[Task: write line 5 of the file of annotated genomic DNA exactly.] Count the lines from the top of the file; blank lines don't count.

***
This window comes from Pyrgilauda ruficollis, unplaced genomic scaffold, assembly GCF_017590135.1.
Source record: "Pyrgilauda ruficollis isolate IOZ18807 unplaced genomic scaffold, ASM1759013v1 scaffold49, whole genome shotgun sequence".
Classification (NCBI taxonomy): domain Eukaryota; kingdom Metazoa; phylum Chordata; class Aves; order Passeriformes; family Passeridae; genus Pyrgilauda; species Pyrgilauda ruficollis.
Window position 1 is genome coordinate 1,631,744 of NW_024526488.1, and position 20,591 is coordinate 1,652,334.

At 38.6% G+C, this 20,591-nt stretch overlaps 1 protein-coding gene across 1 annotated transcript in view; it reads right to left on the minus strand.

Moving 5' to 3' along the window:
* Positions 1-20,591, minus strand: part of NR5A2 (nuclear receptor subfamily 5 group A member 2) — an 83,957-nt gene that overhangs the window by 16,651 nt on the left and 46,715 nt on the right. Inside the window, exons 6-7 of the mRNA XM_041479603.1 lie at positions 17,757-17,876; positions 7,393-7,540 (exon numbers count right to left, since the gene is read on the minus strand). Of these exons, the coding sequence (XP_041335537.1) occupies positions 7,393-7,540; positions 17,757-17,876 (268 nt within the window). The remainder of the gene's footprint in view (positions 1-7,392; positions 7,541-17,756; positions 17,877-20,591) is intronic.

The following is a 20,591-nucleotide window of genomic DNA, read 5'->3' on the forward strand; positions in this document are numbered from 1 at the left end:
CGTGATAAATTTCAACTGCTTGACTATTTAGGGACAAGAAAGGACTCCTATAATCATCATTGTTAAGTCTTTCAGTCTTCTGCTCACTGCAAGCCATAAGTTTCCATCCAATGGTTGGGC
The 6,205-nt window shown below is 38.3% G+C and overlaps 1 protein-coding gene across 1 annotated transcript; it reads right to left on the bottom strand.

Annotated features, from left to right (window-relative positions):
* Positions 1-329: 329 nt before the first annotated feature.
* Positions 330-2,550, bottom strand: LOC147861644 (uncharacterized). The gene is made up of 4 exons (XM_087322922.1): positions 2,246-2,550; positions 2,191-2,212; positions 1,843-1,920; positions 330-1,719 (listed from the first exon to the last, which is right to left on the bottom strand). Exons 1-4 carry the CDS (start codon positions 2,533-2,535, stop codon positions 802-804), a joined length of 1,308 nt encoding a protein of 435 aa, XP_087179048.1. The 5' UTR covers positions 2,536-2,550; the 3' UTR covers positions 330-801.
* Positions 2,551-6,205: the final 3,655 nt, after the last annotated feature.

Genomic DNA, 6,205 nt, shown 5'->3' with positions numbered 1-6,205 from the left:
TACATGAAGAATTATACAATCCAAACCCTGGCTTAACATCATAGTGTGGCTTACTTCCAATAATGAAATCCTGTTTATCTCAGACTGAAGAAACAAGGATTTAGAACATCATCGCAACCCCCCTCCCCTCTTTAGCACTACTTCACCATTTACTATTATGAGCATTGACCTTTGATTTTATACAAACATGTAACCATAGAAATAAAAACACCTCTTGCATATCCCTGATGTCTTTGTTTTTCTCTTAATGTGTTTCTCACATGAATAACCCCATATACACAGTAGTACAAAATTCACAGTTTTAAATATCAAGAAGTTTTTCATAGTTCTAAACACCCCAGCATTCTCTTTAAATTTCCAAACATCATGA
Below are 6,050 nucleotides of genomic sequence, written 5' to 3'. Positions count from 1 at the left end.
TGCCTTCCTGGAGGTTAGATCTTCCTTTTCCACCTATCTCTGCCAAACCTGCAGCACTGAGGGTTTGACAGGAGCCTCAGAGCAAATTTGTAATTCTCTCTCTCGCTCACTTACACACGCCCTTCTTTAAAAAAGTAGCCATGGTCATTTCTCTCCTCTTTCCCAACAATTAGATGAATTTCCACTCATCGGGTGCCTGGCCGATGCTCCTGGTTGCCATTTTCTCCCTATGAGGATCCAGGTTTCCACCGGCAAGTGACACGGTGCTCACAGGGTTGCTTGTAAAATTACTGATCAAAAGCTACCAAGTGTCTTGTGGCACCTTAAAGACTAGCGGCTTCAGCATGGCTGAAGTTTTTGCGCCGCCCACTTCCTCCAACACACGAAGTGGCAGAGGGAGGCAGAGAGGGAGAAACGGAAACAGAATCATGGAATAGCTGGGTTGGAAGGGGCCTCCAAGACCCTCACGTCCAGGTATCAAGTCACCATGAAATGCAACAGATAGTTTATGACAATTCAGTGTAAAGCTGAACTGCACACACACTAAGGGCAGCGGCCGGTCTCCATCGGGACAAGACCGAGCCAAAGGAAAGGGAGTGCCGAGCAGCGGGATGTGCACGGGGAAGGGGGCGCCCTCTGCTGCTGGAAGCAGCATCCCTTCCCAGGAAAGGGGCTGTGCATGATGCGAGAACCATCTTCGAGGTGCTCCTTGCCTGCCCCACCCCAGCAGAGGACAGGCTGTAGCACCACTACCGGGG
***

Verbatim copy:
At 38.6% G+C, this 20,591-nt stretch overlaps 1 protein-coding gene across 1 annotated transcript in view; it reads right to left on the minus strand.